Wednesday, April 20, 2011

ROW Lecture Tour - India Part 2.

This was my home for most of the time whilst I was in Kerala. A most delightful setting amongst the fruit trees, cocoanuts, bananas, jak fruit, and many others. Each day I was able to bathe in the river which made me feel very much at home, the river being a short walk through the plantation of cocoanuts and bananas.

And here we have the ubiquitous tuk tuk the local peoples taxi which is to be found almost everywhere in SE Asia. They are great for getting around in and quite reasonable with their fares. Although of course you need to learn to bargain, for this is a part of the Asian culture. And to always be sure to do so before you set out. Today some have a meter, which of course precludes all discussion. Even here though caution is required for in many instances the meter just does not work. One thing they can be good for too, is a great adrenalin rush, for driving in India is not for the unwary.

This was my contact with the world, the local internet cafe. Whilst in India I had the opportunity to use many such places, and this one was my favourite as it was scrupulously clean, something which was a rarity.

This is a view of the street which we visited to buy dates in bulk, with nearly every store, if not all the stores selling them

The dates were packed mostly in cartons, although as can be seen here, they also were available in larger quantities in plastic bags.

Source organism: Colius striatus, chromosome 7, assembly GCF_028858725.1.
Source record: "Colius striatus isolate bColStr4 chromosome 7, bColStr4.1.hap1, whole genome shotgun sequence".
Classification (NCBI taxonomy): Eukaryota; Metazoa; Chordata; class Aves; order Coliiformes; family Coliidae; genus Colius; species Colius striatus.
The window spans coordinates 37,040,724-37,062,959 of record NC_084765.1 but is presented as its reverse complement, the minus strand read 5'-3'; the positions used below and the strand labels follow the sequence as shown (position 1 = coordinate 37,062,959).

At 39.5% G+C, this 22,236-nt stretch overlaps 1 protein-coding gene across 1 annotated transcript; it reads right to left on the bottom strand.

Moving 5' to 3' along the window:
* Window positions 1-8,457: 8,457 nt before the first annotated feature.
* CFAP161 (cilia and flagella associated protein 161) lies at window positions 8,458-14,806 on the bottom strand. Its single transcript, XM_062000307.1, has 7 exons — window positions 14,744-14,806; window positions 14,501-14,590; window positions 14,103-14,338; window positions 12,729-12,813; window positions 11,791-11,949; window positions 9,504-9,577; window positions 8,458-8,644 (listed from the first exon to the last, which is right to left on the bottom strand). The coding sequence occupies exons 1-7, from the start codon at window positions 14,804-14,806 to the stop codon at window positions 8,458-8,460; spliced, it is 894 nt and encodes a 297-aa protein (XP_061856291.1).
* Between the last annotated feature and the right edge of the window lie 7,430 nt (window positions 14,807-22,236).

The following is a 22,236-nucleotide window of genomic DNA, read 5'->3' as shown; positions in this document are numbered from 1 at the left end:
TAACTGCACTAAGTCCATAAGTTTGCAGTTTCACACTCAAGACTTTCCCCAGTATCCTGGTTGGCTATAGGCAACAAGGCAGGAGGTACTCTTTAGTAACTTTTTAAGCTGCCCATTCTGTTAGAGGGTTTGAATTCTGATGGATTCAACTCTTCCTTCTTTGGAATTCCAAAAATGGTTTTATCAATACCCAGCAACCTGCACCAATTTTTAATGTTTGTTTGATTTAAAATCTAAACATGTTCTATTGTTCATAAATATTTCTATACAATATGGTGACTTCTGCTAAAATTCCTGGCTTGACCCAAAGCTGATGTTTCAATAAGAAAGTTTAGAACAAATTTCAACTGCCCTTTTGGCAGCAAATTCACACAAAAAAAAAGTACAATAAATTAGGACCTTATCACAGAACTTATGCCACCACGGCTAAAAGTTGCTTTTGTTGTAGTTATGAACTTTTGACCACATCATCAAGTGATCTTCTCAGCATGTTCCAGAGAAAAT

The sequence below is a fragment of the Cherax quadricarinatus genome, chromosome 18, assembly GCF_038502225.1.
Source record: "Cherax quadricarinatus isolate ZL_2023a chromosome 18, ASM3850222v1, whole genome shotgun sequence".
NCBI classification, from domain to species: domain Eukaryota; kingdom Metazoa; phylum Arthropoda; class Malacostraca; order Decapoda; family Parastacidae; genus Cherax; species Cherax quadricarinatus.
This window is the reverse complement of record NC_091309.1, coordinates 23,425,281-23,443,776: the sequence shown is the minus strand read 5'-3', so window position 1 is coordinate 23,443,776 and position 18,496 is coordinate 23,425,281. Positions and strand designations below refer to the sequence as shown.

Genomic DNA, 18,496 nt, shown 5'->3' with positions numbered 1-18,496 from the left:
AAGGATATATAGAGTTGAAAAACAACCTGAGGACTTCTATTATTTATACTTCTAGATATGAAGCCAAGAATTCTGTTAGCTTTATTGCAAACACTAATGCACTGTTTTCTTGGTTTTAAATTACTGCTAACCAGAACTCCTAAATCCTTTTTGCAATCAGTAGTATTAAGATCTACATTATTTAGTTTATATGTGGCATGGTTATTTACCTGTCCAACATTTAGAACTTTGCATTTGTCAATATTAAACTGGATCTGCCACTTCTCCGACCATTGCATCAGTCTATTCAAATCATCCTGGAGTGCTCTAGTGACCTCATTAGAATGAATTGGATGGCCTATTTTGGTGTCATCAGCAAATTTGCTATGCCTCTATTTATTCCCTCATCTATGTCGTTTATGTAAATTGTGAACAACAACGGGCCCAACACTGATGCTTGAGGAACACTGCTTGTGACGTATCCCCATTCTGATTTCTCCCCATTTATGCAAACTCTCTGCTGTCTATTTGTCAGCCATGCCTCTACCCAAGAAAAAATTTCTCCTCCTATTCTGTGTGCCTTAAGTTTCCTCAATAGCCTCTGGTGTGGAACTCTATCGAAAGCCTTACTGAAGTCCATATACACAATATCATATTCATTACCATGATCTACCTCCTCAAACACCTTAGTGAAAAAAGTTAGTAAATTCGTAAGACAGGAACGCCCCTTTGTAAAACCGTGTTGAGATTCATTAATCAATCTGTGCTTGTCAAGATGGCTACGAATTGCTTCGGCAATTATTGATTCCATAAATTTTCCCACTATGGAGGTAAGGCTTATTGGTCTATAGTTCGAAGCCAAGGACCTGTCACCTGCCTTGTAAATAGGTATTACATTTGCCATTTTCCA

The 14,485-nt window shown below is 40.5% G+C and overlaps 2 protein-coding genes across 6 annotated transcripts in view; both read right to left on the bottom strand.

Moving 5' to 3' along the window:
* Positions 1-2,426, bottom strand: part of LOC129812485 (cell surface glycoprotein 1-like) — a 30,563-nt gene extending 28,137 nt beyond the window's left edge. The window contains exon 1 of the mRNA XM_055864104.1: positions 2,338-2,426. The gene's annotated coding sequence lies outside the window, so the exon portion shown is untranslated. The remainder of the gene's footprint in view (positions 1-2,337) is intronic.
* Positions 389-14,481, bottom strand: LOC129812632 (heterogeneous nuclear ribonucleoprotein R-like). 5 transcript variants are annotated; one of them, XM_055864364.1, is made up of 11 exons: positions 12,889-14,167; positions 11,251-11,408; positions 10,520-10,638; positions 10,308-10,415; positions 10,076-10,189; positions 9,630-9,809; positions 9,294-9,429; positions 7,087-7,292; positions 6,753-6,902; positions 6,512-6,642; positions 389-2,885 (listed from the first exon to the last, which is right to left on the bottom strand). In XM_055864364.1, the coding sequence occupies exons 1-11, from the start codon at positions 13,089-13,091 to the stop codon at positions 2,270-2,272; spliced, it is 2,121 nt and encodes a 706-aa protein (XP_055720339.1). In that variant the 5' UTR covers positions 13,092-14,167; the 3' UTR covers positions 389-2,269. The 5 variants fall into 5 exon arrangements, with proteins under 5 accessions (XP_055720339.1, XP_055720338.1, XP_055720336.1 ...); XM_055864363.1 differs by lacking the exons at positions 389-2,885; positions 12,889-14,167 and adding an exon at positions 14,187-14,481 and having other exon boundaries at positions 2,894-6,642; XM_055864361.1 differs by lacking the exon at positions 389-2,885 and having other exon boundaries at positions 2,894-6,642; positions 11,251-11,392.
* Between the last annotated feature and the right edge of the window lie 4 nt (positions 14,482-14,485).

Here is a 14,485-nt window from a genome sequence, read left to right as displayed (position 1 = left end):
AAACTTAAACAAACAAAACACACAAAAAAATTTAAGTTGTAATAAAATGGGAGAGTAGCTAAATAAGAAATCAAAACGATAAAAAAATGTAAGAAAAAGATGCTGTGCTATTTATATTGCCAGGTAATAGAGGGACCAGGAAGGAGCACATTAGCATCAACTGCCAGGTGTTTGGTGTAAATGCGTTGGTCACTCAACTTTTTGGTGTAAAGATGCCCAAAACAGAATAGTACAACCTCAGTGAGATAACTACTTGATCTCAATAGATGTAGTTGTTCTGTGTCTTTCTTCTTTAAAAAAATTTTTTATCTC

Here is the train on which we travelled for 8 to 9 hours to Bangalore. These trains usually consisted of 20 or more carriages and seemed to be always full to overflowing with every seat occupied and people sitting in the corridors. Although all the windows were open and they had lots of interior fans, the air still seemed to hardly circulate and it was quite hot. This did not bother me, it was the long period of sitting. So when I could, I spent many hours standing by the doorways.

All who visit India, so I believe, should avail themselves of the opportunity of travelling on the local trains. They are not essentially clean by our standards, and most certainly not the most comfortable. Yet the experience of the contact with the local people is one, which in my opinion, is well worth having. I most certainly would not have "missed it for quids", as the saying goes.

You need to rise very early in the morning if you wish to beat the traffic. This is a normal street scene at almost any hour of the day, seven days a week.

Another of the sights still relatively common on the streets in India is the provision of secretarial services on the sidewalk.

Walking the streets, one would be hard put to think that there was refuse collection. Yet here is a refuse truck to refute such thoughts.

Yet the piles of refuse continue to be found on the streets, never seeming to be coming less.

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